Suspect for fake bomb with memo in Arabic turns out to be Korean

February 4, 2016

A man, suspected of planting an explosive device in a men’s bathroom at Incheon International Airport, was caught on CCTV camera at the airport. The suspect was arrested in Guro-gu, southwestern Seoul, Wednesday. (Yonhap)

The message, printed in Arabic on half an A4-size sheet of paper, read: "This is the last warning to you. God will punish." (Yonhap)

The message, printed in Arabic on half an A4-size sheet of paper, read: “This is the last warning to you. God will punish.” (Yonhap)

By Chung Ah-young

Police have apprehended a suspect who allegedly planted a fake explosive device with a threatening letter written in Arabic at Incheon International Airport.

The Incheon International Airport Police said Thursday that they detained the 36-year-old Korean man, surnamed Yu, at 11:30 p.m., Wednesday, at his home in Guro, Seoul.

The action came five days after he left the package containing a butane gas canister in a men’s bathroom at the airport on Jan. 29.

“Yu admitted that he made the box at home based on methods described in a film, and left it in the restroom,” Chung Sung-chae, head of the airport police, said in a press briefing. “He said he did so out of a grudge toward society.”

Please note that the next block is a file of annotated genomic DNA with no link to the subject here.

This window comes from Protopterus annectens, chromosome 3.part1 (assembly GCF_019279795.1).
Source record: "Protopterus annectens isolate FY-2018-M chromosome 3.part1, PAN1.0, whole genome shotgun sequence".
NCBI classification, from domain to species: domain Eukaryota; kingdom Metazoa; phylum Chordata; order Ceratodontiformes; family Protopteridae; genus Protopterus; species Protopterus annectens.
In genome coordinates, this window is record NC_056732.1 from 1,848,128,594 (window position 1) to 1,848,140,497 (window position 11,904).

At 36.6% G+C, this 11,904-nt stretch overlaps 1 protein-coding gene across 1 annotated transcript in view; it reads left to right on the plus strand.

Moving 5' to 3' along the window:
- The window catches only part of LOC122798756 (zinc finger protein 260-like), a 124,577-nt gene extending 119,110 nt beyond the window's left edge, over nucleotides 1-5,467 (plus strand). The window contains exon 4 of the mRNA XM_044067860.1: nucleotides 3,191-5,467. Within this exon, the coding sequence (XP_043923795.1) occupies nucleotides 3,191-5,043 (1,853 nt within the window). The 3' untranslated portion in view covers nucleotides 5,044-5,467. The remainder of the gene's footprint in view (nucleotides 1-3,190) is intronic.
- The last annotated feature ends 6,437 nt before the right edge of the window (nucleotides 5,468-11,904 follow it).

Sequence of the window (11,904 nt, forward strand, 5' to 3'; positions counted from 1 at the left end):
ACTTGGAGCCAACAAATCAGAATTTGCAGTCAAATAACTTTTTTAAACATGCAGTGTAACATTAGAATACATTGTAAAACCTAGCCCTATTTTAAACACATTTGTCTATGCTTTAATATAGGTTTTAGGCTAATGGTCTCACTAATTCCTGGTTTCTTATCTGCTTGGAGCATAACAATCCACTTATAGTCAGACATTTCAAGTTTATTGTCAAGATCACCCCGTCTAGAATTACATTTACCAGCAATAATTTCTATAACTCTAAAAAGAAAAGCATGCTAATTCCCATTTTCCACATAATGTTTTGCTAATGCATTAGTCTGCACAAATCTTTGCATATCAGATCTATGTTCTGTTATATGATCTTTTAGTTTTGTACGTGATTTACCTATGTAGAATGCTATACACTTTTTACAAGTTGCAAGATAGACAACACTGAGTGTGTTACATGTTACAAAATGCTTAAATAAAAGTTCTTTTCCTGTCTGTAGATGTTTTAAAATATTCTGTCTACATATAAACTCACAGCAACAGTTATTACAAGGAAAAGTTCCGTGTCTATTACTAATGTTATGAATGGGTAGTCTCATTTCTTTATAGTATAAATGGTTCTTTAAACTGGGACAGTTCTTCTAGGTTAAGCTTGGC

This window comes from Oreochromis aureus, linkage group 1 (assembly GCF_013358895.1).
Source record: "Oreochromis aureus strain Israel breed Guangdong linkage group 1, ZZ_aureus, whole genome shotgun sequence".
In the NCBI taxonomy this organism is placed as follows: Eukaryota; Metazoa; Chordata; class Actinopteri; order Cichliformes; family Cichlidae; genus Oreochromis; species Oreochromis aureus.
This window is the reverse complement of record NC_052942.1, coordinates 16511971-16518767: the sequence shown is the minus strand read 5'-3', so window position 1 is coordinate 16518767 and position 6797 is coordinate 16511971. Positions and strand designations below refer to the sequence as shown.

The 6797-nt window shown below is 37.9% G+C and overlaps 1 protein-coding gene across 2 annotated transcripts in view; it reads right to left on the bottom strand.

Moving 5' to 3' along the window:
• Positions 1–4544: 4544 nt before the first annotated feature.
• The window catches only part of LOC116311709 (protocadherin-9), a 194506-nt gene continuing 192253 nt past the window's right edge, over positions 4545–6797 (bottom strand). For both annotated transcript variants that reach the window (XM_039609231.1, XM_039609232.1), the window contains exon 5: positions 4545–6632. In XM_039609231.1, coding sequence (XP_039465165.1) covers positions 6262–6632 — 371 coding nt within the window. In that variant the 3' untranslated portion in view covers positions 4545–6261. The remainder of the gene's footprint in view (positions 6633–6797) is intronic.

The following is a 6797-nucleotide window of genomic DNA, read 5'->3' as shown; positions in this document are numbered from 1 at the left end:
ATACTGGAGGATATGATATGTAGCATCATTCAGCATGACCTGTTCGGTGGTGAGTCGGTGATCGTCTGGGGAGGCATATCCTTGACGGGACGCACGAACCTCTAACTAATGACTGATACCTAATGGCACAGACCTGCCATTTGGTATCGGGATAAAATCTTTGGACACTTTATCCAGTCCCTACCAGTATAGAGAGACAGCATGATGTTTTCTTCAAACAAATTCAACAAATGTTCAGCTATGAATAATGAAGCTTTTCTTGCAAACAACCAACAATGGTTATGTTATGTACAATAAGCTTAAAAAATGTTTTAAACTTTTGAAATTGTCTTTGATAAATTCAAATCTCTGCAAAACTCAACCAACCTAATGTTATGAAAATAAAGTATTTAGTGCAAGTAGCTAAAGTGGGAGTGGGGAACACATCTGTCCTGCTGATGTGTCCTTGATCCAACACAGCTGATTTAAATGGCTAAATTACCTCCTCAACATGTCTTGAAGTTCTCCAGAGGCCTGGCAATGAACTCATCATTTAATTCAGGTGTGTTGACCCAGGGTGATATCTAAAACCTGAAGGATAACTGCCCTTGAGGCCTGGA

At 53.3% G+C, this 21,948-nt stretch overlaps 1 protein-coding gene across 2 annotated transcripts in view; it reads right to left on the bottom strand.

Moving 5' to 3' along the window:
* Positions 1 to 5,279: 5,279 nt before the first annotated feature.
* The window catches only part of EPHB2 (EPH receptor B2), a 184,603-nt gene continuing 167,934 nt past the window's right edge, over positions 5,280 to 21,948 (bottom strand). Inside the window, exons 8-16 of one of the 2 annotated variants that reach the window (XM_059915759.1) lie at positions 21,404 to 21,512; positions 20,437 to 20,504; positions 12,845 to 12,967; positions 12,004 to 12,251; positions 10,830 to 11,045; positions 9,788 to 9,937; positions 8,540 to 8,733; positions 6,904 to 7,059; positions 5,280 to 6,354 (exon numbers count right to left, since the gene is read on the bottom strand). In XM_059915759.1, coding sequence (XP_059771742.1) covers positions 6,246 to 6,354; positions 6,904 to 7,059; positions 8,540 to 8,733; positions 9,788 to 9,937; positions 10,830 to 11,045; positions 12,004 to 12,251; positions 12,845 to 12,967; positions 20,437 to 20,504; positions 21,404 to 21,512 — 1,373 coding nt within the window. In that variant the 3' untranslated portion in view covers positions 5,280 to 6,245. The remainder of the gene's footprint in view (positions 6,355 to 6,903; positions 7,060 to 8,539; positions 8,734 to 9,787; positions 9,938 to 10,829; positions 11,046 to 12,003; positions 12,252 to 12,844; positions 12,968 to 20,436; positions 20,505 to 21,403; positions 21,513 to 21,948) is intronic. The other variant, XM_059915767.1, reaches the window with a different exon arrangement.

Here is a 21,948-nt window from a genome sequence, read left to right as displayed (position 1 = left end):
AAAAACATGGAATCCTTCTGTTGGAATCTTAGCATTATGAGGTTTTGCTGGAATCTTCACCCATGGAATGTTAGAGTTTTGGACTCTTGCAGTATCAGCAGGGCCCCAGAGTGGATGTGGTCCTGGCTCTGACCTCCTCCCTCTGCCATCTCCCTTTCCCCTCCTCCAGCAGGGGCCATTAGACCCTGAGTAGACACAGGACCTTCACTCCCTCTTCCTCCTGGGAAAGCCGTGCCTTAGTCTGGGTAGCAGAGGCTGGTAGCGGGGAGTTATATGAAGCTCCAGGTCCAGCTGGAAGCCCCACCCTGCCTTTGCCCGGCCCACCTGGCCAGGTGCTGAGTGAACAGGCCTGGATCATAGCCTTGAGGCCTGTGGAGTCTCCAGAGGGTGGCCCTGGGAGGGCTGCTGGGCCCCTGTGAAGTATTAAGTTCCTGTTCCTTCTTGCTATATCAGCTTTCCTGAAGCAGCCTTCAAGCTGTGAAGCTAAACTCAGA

The box Yu left contained a butane gas canister for lighters and a bottle of water, which police said was apparently designed to look like an explosive device. There also was a warning written in Arabic, printed on half of an A4-size sheet of paper. It read “This is the last warning to you. God will punish.” Broccoli and a banana peel were also left in the box.

Police said that the suspect majored in music at a graduate school here, but currently has no job. He has no criminal record or history of mental illness. He is married and has a child.

“The suspect said he harbored grievances toward society, and put the box together at his home,” Chung said.

Kwon Yong-seok, a chief police officer of the Incheon Metropolitan Police Agency, said that Yu claimed he didn’t have any intention to actually explode it.

“The suspect claimed that he felt angry because he was jobless and had no money,” he said.

Yu told police that he used a Google translation service for writing the memo in

“After investigating further details of his crime, we will request the prosecution to seek an arrest warrant for making threats using an explosive device,” Kwon said.

Police tracked him down after narrowing down 762 people who were captured by surveillance cameras using the restroom. In the camera footage, they found Yu entering the restroom with a heavy paper bag and leaving the place with an empty one at around 3:30 p.m.

Police investigation originally focused on the possibility of a Muslim terrorist organization’s involvement after the Arabic memo was found.

However, experts raised questions over the memo as it had grammatical errors and it used awkward expressions. It also did not include phrases usually found in threatening messages, such as sentences from the Koran or use of the term, “in the name of Allah.”